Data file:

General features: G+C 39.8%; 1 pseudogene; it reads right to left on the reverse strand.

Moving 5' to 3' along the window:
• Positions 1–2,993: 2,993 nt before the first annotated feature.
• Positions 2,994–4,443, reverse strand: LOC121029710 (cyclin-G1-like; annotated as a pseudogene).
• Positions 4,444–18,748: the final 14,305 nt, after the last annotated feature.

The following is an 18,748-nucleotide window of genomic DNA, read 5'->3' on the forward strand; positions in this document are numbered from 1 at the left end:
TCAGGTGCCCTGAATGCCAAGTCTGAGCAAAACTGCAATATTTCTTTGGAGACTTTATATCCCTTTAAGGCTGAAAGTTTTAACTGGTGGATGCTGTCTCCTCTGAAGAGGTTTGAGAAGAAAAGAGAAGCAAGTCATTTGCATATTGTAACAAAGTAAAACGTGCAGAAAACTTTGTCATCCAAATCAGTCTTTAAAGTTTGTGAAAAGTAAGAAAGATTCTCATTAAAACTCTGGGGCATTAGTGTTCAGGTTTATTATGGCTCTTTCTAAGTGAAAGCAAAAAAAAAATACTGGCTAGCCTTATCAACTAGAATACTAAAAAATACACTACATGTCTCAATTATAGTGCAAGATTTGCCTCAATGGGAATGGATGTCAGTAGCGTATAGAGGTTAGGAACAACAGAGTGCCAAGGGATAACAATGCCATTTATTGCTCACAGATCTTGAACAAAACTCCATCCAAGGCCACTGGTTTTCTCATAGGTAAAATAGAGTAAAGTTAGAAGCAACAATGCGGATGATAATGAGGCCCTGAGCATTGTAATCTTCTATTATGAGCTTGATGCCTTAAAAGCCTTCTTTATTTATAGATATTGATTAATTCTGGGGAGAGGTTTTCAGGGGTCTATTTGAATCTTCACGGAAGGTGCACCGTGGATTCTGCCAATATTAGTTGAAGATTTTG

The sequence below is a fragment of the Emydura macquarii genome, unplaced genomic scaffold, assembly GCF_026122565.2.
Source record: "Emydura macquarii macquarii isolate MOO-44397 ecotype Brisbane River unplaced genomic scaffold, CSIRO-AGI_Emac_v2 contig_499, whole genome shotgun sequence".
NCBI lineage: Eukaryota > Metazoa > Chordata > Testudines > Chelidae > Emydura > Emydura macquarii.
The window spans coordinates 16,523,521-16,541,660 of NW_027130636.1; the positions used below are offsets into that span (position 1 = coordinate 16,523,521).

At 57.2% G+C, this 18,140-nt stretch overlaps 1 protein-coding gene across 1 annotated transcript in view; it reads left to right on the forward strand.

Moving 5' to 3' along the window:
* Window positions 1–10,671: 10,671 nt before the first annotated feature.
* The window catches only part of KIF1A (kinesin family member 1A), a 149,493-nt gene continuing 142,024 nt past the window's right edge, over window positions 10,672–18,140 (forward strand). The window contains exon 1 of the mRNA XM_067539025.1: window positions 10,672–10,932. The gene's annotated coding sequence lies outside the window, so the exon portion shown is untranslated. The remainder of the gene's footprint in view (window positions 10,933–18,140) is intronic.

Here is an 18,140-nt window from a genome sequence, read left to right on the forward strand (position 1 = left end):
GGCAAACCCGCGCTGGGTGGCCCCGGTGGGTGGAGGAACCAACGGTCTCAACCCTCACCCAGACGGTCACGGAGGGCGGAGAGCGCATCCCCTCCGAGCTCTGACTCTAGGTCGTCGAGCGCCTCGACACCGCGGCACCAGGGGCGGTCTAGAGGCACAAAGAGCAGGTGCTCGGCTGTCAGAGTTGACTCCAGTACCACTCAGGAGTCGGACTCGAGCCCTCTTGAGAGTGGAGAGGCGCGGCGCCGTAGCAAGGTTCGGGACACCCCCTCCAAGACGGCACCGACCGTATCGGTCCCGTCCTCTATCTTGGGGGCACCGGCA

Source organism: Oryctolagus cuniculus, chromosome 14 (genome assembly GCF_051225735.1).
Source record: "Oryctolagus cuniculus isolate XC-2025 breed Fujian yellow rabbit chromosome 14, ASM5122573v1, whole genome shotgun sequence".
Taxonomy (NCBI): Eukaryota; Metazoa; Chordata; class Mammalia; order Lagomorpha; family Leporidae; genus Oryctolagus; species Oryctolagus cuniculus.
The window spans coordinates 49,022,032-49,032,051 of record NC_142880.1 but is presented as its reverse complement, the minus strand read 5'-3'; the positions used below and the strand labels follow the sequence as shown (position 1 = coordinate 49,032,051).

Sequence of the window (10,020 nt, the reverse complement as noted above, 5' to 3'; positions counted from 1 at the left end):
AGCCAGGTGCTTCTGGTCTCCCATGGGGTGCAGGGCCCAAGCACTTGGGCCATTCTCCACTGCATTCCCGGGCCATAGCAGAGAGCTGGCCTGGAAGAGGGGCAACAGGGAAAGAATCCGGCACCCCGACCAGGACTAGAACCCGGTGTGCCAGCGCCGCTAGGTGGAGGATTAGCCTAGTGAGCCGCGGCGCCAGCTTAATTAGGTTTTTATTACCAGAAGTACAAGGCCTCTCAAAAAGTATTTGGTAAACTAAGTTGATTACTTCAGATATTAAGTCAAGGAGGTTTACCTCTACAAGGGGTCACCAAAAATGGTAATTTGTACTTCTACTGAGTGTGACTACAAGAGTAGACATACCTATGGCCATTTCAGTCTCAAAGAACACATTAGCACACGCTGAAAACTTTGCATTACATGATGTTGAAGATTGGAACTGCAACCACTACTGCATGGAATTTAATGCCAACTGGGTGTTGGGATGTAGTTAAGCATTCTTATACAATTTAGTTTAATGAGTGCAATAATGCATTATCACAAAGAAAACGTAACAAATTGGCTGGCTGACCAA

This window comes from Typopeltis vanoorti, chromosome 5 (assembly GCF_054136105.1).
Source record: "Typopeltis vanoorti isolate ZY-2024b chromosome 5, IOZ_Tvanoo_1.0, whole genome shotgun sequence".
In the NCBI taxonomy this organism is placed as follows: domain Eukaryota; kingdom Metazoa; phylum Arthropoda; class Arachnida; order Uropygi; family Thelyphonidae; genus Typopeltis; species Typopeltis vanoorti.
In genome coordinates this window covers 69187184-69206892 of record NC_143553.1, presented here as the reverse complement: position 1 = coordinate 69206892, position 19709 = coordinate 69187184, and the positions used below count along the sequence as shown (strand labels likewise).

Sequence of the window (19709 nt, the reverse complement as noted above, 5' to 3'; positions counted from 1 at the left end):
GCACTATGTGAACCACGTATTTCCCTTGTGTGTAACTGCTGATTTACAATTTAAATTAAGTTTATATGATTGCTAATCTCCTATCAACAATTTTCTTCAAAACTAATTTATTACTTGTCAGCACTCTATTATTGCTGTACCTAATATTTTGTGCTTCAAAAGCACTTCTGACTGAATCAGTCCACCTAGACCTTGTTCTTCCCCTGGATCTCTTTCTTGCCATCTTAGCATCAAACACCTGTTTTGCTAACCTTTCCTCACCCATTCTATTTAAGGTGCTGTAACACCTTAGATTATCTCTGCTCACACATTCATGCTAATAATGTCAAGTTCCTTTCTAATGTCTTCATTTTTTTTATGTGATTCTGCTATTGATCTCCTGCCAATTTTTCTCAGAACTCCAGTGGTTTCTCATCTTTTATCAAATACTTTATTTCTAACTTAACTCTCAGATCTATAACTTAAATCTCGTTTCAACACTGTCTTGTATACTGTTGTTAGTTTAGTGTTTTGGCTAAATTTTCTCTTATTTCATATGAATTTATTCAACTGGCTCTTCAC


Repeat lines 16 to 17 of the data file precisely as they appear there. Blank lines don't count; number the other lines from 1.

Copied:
Here is an 18,140-nt window from a genome sequence, read left to right on the forward strand (position 1 = left end):
GGCAAACCCGCGCTGGGTGGCCCCGGTGGGTGGAGGAACCAACGGTCTCAACCCTCACCCAGACGGTCACGGAGGGCGGAGAGCGCATCCCCTCCGAGCTCTGACTCTAGGTCGTCGAGCGCCTCGACACCGCGGCACCAGGGGCGGTCTAGAGGCACAAAGAGCAGGTGCTCGGCTGTCAGAGTTGACTCCAGTACCACTCAGGAGTCGGACTCGAGCCCTCTTGAGAGTGGAGAGGCGCGGCGCCGTAGCAAGGTTCGGGACACCCCCTCCAAGACGGCACCGACCGTATCGGTCCCGTCCTCTATCTTGGGGGCACCGGCA